Worth it? How to evaluate the effectiveness of academic admissions assessment tools

Anyone working in academic admissions knows how overwhelming it can be to sift through hundreds — or tens of thousands! — of applications, looking for the very best. Academic admission assessment tools can simplify the process, by ranking applicants based on a defined set of desired characteristics. But these tools vary in quality, and not all are suitable for high-stakes admissions.

At best, poor quality assessment tools are no better than a lottery system; they give the impression of intelligently sorting applicants when really, they’re potentially overlooking qualified prospects. At worst, they can make biases in the admissions process more pronounced, hurting applicants that admissions teams want to help most. To ensure that the best people are being selected, and that the time and efforts of both the applicants and the admissions team aren’t being wasted, assessment tools need to be of sufficient quality and properly assessed.

So how can you decide whether an academic admission assessment tool is of high quality? By considering the following.

Is it an assessment tool or a management tool?

Not all tools are meant to assess candidates; some simply help manage the applicant pool. If the tool doesn’t provide a way of differentiating between applicants — by providing a score, percentile or ranking, for instance — then it is not a true admission assessment tool.

Is it reliable?

Let’s say you give a standardized test to four people. Archie does better than Betty, who does better than Veronica, who does better than Reginald. Then you give the test again. This time, it’s Veronica who does better than Reginald who does better than Archie who does better than Betty.

Those inconsistent results indicate that your assessment tool has low reliability — a serious problem. For life-changing decisions, like academic admissions, assessment tools need to have sufficient reliability. Surprisingly, many commonly used admission assessment tools don’t meet this requirement, meaning you’ll get different results from putting the same candidates through the same process.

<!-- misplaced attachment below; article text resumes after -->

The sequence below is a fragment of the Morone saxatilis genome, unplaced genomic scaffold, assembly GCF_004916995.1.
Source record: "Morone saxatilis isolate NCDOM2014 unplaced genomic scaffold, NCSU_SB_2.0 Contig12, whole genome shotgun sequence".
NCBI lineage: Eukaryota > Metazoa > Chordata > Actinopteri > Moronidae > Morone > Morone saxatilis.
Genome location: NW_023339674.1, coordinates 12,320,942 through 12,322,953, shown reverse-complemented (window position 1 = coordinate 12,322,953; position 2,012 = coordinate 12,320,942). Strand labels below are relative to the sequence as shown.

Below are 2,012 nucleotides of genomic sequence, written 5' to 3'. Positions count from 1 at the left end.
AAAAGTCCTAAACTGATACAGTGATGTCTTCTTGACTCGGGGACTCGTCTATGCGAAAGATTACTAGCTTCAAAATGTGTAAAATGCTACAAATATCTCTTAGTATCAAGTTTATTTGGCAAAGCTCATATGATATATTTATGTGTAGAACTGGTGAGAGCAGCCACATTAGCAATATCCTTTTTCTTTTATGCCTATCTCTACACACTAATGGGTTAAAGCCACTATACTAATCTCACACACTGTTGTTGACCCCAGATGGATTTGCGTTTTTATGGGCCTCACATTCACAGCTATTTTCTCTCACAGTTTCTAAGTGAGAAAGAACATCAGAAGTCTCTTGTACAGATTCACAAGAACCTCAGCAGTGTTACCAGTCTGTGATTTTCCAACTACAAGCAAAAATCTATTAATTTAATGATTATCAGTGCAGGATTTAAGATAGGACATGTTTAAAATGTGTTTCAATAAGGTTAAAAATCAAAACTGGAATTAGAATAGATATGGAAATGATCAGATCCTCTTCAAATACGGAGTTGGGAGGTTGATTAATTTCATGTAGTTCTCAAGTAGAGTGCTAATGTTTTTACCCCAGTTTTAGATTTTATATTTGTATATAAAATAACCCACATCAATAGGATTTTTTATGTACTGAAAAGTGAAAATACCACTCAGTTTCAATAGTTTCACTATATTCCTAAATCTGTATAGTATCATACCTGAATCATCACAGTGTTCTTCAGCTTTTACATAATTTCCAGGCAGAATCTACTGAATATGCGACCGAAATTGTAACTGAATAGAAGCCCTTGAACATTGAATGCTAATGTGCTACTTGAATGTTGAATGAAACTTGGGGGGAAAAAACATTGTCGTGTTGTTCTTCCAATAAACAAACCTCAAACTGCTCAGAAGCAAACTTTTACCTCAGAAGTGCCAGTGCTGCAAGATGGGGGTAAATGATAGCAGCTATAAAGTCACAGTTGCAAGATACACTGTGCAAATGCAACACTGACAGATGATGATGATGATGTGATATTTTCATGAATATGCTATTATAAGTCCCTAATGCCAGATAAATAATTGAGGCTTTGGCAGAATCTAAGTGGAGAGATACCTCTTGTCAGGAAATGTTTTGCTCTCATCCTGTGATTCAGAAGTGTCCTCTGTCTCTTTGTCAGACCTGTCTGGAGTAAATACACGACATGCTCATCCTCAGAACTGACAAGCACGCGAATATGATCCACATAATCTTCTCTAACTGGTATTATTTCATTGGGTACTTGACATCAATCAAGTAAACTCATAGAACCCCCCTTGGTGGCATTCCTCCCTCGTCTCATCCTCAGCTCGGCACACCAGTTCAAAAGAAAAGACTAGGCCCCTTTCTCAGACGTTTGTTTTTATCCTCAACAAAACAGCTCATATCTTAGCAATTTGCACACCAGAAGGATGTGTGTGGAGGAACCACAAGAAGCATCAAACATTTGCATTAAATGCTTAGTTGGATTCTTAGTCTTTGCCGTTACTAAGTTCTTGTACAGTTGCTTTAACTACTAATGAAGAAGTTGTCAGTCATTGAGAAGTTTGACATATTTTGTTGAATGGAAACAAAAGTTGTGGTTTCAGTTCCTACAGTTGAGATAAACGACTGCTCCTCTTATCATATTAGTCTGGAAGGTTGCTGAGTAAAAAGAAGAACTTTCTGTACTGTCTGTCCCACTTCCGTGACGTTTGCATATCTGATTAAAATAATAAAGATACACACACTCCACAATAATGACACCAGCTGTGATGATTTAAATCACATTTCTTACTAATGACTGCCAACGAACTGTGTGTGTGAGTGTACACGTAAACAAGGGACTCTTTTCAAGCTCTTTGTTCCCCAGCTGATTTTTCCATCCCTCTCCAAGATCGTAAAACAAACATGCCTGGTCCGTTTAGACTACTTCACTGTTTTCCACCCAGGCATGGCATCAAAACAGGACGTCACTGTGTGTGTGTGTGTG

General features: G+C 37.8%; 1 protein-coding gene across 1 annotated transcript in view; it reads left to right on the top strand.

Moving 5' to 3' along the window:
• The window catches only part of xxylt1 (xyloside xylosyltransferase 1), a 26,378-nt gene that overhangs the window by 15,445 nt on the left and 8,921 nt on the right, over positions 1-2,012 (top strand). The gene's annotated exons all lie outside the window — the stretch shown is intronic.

Does it have predictive power?

If you have a reliable selection tool, then the next step is to assess whether the tool predicts for some future performance of interest. A tool should predict outcomes relevant to your program’s and/or institution’s goals. A good assessment tool will have a decent correlation score between the tool score (the “predictor” variable) and the some future “outcome.” This is known as “predictive validity.”

Is it acceptable to those using it?

You need to consider whether your institution and your applicants will be content to use the tool. Evaluate whether it could be deemed excessively laborious, counter-intuitive, off-putting or off-brand.

Is it fair?

The academic admission assessment tool you choose needs to fairly accommodate all people: applicants with disabilities, from far-flung locations, of different racial and cultural identities, from less affluence, and so on. While some bias already exists within most selection processes, it would be difficult to accept a tool that exacerbated the problem. If it does make these problems worse, you need to continue your search.

Is there a significant coaching effect?

Popular admissions assessment tools have a cottage industry of test preparation companies, which coach applicants on how to take the test. Consider the wealth of SAT prep services, for example. If only affluent applicants have the means to use these services, and if the services are highly effective, then the playing field isn’t level for all candidates. Look for tests with negligible coaching effects or, for ways that the effects can be mitigated.

Coming up:

In future posts, we’ll dive into some terms like reliability and predictive power and then review how current admissions tools (interviews, personal statements, reference letters, etc.) stack up against these elements.